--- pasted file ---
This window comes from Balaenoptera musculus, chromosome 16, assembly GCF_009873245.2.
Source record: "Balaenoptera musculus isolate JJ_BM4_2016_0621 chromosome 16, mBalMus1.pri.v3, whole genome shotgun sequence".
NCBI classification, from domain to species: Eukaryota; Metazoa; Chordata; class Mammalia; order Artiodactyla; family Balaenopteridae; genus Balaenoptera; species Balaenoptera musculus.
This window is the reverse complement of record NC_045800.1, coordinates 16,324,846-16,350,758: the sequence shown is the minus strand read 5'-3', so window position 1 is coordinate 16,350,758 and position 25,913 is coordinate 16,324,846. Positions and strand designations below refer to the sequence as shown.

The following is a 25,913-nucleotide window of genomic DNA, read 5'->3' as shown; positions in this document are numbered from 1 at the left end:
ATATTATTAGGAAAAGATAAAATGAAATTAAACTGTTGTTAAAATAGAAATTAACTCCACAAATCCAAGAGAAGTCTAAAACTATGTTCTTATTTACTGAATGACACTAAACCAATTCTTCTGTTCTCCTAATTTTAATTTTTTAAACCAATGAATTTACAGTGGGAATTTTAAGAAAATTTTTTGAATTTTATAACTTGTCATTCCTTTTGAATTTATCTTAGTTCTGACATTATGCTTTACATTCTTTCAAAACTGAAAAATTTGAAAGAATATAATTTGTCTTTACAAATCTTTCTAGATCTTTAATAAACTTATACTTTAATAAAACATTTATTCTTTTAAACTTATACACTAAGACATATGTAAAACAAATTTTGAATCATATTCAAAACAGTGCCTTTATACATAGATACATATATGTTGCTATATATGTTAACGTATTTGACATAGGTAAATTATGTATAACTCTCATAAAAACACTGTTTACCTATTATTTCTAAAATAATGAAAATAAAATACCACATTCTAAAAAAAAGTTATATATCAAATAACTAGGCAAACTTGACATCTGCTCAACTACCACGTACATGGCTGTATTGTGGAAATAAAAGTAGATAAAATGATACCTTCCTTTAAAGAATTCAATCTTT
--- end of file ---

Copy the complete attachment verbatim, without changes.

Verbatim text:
This window comes from Balaenoptera musculus, chromosome 16, assembly GCF_009873245.2.
Source record: "Balaenoptera musculus isolate JJ_BM4_2016_0621 chromosome 16, mBalMus1.pri.v3, whole genome shotgun sequence".
NCBI classification, from domain to species: Eukaryota; Metazoa; Chordata; class Mammalia; order Artiodactyla; family Balaenopteridae; genus Balaenoptera; species Balaenoptera musculus.
This window is the reverse complement of record NC_045800.1, coordinates 16,324,846-16,350,758: the sequence shown is the minus strand read 5'-3', so window position 1 is coordinate 16,350,758 and position 25,913 is coordinate 16,324,846. Positions and strand designations below refer to the sequence as shown.

The following is a 25,913-nucleotide window of genomic DNA, read 5'->3' as shown; positions in this document are numbered from 1 at the left end:
ATATTATTAGGAAAAGATAAAATGAAATTAAACTGTTGTTAAAATAGAAATTAACTCCACAAATCCAAGAGAAGTCTAAAACTATGTTCTTATTTACTGAATGACACTAAACCAATTCTTCTGTTCTCCTAATTTTAATTTTTTAAACCAATGAATTTACAGTGGGAATTTTAAGAAAATTTTTTGAATTTTATAACTTGTCATTCCTTTTGAATTTATCTTAGTTCTGACATTATGCTTTACATTCTTTCAAAACTGAAAAATTTGAAAGAATATAATTTGTCTTTACAAATCTTTCTAGATCTTTAATAAACTTATACTTTAATAAAACATTTATTCTTTTAAACTTATACACTAAGACATATGTAAAACAAATTTTGAATCATATTCAAAACAGTGCCTTTATACATAGATACATATATGTTGCTATATATGTTAACGTATTTGACATAGGTAAATTATGTATAACTCTCATAAAAACACTGTTTACCTATTATTTCTAAAATAATGAAAATAAAATACCACATTCTAAAAAAAAGTTATATATCAAATAACTAGGCAAACTTGACATCTGCTCAACTACCACGTACATGGCTGTATTGTGGAAATAAAAGTAGATAAAATGATACCTTCCTTTAAAGAATTCAATCTTT